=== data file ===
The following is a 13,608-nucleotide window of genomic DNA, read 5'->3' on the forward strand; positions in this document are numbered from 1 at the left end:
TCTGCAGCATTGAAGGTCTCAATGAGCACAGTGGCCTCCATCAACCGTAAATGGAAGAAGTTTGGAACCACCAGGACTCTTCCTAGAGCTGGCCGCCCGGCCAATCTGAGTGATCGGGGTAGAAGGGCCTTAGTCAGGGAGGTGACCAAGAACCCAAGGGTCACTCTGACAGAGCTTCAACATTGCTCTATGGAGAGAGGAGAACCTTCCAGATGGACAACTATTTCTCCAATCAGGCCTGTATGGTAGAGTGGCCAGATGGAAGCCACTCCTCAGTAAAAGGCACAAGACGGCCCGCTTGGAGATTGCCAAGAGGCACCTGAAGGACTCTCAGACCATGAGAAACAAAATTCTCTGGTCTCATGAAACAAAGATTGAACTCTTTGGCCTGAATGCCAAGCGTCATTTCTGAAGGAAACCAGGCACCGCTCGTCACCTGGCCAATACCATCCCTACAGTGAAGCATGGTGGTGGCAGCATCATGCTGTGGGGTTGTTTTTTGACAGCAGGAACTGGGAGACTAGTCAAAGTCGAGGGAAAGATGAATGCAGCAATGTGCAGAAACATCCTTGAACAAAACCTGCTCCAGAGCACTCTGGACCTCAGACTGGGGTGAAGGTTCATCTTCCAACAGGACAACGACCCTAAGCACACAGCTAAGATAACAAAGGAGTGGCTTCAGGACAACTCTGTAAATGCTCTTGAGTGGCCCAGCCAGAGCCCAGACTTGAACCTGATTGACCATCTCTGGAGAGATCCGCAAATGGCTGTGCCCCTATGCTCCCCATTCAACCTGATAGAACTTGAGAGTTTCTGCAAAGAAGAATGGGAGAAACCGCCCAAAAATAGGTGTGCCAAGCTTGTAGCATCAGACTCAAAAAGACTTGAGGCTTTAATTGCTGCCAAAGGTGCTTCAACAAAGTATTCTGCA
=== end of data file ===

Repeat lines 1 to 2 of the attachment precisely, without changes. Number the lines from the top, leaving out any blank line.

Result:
The following is a 13,608-nucleotide window of genomic DNA, read 5'->3' on the forward strand; positions in this document are numbered from 1 at the left end:
TCTGCAGCATTGAAGGTCTCAATGAGCACAGTGGCCTCCATCAACCGTAAATGGAAGAAGTTTGGAACCACCAGGACTCTTCCTAGAGCTGGCCGCCCGGCCAATCTGAGTGATCGGGGTAGAAGGGCCTTAGTCAGGGAGGTGACCAAGAACCCAAGGGTCACTCTGACAGAGCTTCAACATTGCTCTATGGAGAGAGGAGAACCTTCCAGATGGACAACTATTTCTCCAATCAGGCCTGTATGGTAGAGTGGCCAGATGGAAGCCACTCCTCAGTAAAAGGCACAAGACGGCCCGCTTGGAGATTGCCAAGAGGCACCTGAAGGACTCTCAGACCATGAGAAACAAAATTCTCTGGTCTCATGAAACAAAGATTGAACTCTTTGGCCTGAATGCCAAGCGTCATTTCTGAAGGAAACCAGGCACCGCTCGTCACCTGGCCAATACCATCCCTACAGTGAAGCATGGTGGTGGCAGCATCATGCTGTGGGGTTGTTTTTTGACAGCAGGAACTGGGAGACTAGTCAAAGTCGAGGGAAAGATGAATGCAGCAATGTGCAGAAACATCCTTGAACAAAACCTGCTCCAGAGCACTCTGGACCTCAGACTGGGGTGAAGGTTCATCTTCCAACAGGACAACGACCCTAAGCACACAGCTAAGATAACAAAGGAGTGGCTTCAGGACAACTCTGTAAATGCTCTTGAGTGGCCCAGCCAGAGCCCAGACTTGAACCTGATTGACCATCTCTGGAGAGATCCGCAAATGGCTGTGCCCCTATGCTCCCCATTCAACCTGATAGAACTTGAGAGTTTCTGCAAAGAAGAATGGGAGAAACCGCCCAAAAATAGGTGTGCCAAGCTTGTAGCATCAGACTCAAAAAGACTTGAGGCTTTAATTGCTGCCAAAGGTGCTTCAACAAAGTATTCTGCA